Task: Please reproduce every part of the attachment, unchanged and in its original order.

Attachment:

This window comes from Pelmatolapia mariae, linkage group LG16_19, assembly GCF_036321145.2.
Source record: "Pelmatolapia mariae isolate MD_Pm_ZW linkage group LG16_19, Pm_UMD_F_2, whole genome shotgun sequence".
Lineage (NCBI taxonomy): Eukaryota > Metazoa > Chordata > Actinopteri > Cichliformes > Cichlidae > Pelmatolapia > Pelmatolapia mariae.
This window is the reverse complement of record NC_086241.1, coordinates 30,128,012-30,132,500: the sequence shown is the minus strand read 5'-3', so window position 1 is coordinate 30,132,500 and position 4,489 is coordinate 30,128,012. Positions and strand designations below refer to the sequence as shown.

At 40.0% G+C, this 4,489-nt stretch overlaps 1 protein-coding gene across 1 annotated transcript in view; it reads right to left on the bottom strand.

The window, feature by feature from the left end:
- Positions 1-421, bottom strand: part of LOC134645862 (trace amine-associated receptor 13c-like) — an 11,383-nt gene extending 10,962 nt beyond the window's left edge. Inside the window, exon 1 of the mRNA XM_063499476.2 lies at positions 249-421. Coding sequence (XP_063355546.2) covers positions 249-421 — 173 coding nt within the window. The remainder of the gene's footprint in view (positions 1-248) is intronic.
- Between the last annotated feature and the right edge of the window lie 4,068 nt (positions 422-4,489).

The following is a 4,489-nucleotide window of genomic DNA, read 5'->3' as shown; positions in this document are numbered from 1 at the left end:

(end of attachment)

This window comes from Pelmatolapia mariae, linkage group LG16_19, assembly GCF_036321145.2.
Source record: "Pelmatolapia mariae isolate MD_Pm_ZW linkage group LG16_19, Pm_UMD_F_2, whole genome shotgun sequence".
Lineage (NCBI taxonomy): Eukaryota > Metazoa > Chordata > Actinopteri > Cichliformes > Cichlidae > Pelmatolapia > Pelmatolapia mariae.
This window is the reverse complement of record NC_086241.1, coordinates 30,128,012-30,132,500: the sequence shown is the minus strand read 5'-3', so window position 1 is coordinate 30,132,500 and position 4,489 is coordinate 30,128,012. Positions and strand designations below refer to the sequence as shown.

At 40.0% G+C, this 4,489-nt stretch overlaps 1 protein-coding gene across 1 annotated transcript in view; it reads right to left on the bottom strand.

The window, feature by feature from the left end:
- Positions 1-421, bottom strand: part of LOC134645862 (trace amine-associated receptor 13c-like) — an 11,383-nt gene extending 10,962 nt beyond the window's left edge. Inside the window, exon 1 of the mRNA XM_063499476.2 lies at positions 249-421. Coding sequence (XP_063355546.2) covers positions 249-421 — 173 coding nt within the window. The remainder of the gene's footprint in view (positions 1-248) is intronic.
- Between the last annotated feature and the right edge of the window lie 4,068 nt (positions 422-4,489).

The following is a 4,489-nucleotide window of genomic DNA, read 5'->3' as shown; positions in this document are numbered from 1 at the left end: